Professor of Biomedical Informatics
University of Pittsburgh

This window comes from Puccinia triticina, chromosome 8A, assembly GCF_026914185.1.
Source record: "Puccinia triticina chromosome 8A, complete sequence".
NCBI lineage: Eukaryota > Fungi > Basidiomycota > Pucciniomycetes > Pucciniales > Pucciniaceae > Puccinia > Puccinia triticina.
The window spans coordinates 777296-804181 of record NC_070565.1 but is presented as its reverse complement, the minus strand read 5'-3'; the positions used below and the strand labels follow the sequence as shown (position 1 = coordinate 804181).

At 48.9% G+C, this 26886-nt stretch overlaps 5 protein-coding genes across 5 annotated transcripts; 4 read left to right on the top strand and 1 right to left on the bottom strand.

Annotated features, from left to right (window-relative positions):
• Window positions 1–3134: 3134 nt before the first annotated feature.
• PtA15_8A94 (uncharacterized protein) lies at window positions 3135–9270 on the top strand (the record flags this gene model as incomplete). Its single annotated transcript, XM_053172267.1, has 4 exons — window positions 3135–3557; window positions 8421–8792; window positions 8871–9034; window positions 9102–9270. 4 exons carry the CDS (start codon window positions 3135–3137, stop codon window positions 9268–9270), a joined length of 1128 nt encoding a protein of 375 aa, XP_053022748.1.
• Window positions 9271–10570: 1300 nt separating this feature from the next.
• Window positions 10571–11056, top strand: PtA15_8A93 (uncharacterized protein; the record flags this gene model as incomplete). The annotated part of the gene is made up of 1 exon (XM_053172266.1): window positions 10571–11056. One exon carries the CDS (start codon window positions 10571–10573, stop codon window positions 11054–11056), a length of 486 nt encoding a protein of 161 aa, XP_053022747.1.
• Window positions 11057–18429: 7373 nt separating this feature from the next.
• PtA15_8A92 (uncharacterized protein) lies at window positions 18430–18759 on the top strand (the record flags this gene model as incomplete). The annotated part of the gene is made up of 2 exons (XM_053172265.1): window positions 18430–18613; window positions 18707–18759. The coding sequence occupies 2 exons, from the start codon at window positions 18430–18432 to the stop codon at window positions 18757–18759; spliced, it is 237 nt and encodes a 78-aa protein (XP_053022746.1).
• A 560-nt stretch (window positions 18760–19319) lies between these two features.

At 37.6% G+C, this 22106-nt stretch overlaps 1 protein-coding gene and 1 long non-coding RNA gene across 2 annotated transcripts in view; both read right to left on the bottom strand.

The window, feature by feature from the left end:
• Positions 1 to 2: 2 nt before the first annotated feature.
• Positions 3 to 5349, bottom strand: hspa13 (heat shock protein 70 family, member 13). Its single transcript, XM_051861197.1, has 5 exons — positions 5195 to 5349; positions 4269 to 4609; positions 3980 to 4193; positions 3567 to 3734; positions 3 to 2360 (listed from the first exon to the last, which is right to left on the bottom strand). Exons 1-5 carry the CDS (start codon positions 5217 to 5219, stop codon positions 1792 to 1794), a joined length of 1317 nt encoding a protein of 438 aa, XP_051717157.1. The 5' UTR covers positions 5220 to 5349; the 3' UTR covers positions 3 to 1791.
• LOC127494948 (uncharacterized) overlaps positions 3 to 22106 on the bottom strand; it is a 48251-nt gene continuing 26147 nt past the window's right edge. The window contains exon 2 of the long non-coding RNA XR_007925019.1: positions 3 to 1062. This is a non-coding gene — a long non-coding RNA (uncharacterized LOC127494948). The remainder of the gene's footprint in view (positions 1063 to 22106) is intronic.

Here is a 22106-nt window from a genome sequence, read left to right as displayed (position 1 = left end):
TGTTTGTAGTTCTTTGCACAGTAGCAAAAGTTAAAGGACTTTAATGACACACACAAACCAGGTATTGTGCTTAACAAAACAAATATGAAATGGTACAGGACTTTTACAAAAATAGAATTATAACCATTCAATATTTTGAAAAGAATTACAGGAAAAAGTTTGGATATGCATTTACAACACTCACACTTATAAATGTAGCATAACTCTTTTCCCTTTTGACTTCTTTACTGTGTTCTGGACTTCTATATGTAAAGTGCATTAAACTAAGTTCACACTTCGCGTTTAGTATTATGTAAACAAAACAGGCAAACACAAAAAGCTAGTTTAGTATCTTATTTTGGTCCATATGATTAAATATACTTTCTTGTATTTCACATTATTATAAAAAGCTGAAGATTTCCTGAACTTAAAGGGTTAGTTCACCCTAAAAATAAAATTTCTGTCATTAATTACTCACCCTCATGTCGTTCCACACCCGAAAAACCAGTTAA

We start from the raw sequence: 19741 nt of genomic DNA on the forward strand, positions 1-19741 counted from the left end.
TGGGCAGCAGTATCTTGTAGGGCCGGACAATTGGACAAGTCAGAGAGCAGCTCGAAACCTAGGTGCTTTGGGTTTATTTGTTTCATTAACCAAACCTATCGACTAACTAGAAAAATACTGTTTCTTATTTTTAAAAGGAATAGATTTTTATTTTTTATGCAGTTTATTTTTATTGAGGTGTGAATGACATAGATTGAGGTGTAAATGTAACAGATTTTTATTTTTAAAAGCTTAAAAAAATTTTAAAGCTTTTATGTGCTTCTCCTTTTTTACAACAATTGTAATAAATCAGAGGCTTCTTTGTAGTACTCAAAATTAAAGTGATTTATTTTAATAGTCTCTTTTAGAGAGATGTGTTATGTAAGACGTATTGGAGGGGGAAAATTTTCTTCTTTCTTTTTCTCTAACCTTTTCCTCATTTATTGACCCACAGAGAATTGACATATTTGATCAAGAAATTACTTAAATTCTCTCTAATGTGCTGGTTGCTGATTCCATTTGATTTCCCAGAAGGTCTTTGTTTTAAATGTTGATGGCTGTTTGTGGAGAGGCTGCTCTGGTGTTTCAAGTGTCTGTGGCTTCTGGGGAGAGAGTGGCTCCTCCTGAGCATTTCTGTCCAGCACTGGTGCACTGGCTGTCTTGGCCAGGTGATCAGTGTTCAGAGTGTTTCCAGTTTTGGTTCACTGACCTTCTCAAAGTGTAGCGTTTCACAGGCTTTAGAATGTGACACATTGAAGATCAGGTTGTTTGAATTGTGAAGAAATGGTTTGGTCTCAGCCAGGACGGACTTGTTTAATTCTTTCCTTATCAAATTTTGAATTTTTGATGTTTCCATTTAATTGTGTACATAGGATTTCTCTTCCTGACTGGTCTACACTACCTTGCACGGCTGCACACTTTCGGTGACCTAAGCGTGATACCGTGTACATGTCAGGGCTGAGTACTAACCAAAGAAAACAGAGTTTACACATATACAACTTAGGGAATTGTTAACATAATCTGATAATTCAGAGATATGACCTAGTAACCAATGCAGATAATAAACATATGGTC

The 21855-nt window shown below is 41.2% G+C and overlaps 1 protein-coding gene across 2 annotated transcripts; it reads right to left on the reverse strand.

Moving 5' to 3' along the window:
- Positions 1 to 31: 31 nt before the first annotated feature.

Eye tracking is used widely to investigate attention and cognitive processes while performing tasks in electronic medical record (EMR) systems. We explored a novel application of eye tracking to collect training data for a machine learning-based clinical decision support tool that predicts which patient data are likely to be relevant for a clinical task. Specifically, we investigated in a laboratory setting the accuracy of eye tracking compared to manual annotation for inferring which patient data in the EMR are judged to be relevant by physicians. We evaluated several methods for processing gaze points that were recorded using a low-cost eye-tracking device. Our results show that eye tracking achieves accuracy and precision of 69% and 53%, respectively compared to manual annotation and are promising for machine learning. The methods for processing gaze points and scripts that we developed offer a first step in developing novel uses for eye tracking for clinical decision support.